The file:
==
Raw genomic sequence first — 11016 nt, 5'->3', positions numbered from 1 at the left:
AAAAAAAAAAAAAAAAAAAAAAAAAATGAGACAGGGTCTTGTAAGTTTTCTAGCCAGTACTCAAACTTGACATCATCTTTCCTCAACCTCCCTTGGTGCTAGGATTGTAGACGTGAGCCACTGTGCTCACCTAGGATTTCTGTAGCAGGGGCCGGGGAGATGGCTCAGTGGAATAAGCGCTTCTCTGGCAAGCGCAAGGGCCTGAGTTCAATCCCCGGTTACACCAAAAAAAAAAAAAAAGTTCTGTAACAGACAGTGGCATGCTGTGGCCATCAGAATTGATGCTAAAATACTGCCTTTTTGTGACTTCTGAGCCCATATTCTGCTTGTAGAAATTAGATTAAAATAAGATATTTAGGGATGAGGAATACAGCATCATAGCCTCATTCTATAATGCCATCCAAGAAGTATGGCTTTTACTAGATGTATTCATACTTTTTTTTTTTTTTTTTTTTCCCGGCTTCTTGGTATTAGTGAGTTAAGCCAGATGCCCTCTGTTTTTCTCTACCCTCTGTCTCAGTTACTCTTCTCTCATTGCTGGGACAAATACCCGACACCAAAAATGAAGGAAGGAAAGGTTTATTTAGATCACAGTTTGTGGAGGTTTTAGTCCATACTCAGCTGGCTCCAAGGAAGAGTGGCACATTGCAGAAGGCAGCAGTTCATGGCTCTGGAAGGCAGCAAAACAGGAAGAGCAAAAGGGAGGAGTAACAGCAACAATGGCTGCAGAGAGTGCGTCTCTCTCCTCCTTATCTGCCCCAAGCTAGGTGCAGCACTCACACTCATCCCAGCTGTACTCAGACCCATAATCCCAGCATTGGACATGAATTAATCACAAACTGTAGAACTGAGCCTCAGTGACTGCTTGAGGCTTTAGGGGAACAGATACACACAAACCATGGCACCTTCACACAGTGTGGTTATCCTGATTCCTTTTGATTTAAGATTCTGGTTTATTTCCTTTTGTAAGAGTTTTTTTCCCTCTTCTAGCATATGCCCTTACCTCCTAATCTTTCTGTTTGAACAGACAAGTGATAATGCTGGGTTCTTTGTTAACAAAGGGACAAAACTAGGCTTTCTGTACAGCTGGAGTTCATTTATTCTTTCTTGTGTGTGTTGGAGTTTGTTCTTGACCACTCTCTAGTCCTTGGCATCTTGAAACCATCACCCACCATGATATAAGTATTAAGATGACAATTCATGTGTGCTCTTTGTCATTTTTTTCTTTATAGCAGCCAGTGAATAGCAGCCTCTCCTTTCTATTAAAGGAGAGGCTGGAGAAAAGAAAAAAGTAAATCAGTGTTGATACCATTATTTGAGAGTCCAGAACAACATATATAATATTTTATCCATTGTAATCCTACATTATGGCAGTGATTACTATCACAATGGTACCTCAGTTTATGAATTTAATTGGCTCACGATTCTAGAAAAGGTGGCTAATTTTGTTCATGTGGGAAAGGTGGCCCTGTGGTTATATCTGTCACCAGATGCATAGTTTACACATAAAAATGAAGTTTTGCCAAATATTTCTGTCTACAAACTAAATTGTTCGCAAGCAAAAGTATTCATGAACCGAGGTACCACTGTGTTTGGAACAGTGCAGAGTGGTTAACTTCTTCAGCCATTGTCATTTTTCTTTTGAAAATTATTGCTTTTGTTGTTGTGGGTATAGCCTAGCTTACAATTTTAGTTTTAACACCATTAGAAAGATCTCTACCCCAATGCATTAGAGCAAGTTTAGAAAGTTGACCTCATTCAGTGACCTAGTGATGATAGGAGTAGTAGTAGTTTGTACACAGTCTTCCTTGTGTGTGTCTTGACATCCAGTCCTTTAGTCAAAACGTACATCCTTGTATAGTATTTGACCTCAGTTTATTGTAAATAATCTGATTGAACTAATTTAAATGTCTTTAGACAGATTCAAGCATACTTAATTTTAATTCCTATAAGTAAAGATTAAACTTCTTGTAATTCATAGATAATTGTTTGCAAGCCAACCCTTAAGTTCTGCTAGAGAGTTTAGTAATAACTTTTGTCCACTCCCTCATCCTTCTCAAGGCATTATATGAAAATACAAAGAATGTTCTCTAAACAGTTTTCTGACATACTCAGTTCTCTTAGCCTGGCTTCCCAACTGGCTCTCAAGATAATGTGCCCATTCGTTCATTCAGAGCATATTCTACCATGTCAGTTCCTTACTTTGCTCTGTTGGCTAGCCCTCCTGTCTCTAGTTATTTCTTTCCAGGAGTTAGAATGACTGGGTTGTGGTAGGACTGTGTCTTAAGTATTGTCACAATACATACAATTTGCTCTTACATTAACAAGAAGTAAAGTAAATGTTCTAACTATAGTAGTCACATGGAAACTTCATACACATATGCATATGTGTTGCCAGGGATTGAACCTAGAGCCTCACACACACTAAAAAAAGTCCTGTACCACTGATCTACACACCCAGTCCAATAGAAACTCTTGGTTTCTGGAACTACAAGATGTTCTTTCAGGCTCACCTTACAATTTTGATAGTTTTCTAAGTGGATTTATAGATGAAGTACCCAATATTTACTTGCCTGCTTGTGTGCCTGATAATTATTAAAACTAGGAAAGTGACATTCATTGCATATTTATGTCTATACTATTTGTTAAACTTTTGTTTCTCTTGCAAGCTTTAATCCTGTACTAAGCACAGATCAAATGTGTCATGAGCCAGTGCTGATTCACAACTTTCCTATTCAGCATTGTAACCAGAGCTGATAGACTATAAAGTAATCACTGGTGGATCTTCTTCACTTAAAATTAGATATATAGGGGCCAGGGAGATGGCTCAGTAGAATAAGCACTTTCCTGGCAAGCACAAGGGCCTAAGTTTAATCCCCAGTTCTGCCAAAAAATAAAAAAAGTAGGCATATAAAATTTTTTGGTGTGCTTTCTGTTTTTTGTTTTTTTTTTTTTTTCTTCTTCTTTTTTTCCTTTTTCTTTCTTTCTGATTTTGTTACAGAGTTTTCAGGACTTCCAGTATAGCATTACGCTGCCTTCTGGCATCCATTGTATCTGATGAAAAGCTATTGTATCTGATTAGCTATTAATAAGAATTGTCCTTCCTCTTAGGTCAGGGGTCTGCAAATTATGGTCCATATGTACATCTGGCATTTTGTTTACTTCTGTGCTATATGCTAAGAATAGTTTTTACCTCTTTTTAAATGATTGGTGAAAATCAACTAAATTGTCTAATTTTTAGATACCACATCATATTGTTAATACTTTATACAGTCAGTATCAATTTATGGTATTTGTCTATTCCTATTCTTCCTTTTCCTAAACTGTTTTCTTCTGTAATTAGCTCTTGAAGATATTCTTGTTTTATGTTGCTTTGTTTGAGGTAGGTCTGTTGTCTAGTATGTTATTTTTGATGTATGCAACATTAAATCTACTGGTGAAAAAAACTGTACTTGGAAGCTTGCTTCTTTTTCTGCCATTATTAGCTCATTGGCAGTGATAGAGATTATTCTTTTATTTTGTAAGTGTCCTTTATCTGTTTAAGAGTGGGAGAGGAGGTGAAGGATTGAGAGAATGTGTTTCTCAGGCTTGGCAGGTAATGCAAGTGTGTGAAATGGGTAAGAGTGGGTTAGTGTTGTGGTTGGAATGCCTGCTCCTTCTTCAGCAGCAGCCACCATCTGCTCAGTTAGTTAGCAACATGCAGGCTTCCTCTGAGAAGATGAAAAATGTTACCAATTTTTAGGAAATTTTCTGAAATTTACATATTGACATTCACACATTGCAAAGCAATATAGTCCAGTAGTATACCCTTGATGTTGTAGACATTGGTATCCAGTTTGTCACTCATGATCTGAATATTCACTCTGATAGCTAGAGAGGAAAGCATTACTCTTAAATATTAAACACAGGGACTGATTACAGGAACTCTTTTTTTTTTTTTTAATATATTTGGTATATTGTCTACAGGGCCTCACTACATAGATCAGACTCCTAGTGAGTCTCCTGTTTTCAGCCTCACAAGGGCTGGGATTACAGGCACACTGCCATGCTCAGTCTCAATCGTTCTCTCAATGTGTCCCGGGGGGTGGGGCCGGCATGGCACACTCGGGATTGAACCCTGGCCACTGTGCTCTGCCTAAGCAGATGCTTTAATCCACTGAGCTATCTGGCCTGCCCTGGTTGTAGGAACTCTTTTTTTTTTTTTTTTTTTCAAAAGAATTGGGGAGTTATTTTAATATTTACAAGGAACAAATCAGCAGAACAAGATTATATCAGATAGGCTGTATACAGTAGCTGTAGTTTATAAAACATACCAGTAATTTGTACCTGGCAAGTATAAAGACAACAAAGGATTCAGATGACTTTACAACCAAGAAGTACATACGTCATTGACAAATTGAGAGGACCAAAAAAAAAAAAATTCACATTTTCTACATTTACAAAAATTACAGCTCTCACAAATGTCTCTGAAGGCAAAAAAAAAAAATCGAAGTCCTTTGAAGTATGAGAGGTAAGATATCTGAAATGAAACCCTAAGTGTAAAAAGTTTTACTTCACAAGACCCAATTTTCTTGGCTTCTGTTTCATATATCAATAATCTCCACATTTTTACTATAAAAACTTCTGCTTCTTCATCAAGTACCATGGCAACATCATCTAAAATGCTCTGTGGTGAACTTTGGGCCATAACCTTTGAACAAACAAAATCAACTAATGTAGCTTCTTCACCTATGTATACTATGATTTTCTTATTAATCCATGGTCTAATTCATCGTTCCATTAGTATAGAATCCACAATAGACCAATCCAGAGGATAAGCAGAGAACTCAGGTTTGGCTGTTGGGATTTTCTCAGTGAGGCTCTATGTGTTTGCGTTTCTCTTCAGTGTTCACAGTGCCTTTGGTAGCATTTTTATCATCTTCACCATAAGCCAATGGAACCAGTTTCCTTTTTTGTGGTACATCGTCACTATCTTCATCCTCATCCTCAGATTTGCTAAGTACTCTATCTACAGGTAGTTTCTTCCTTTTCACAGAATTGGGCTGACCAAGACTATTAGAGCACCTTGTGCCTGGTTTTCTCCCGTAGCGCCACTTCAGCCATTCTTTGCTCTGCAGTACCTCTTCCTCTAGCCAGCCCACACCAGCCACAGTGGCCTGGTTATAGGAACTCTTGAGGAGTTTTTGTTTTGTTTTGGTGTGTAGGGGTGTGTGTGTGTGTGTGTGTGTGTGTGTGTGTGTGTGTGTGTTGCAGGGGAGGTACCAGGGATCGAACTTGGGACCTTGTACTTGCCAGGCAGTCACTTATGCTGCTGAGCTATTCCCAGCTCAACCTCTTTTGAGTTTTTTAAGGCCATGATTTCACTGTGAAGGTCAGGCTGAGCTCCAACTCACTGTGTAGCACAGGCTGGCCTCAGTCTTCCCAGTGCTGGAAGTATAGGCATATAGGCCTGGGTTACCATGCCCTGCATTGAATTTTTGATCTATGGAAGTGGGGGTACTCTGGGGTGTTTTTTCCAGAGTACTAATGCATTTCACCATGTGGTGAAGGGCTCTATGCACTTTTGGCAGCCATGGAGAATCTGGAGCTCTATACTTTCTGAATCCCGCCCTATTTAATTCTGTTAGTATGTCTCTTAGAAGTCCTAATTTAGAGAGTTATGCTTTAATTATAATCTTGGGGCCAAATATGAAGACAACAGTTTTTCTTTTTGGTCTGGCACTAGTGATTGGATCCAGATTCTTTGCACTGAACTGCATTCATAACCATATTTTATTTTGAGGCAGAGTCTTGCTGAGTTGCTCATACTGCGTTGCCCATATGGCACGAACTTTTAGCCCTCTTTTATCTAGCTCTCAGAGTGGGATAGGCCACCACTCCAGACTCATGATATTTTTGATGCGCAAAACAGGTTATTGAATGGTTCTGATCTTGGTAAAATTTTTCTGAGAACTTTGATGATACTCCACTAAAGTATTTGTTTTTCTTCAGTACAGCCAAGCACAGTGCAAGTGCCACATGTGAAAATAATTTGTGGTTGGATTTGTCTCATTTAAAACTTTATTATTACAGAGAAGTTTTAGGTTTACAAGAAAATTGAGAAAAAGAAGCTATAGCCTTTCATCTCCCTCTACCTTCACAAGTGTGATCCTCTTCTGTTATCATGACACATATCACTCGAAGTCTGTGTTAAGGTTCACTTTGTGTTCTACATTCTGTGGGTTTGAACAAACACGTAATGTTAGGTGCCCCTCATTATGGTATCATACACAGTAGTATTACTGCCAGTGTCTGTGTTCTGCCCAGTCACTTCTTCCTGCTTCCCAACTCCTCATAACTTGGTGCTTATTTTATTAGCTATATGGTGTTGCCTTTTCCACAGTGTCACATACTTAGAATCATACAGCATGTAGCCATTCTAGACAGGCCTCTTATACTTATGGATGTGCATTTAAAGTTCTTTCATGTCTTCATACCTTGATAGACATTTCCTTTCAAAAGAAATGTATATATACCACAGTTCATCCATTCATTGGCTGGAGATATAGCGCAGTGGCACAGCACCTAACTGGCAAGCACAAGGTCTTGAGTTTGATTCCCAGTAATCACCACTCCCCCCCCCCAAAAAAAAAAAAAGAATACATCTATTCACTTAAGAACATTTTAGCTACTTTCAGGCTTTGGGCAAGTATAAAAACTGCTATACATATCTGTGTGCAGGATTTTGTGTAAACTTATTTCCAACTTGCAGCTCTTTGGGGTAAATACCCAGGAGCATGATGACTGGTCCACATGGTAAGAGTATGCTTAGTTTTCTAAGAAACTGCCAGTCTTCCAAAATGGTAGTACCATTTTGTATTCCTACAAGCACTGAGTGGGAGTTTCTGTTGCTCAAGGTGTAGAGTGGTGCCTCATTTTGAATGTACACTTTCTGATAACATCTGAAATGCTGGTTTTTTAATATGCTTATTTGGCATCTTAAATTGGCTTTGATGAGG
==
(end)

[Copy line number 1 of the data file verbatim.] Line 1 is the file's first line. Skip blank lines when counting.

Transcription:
Raw genomic sequence first — 11016 nt, 5'->3', positions numbered from 1 at the left: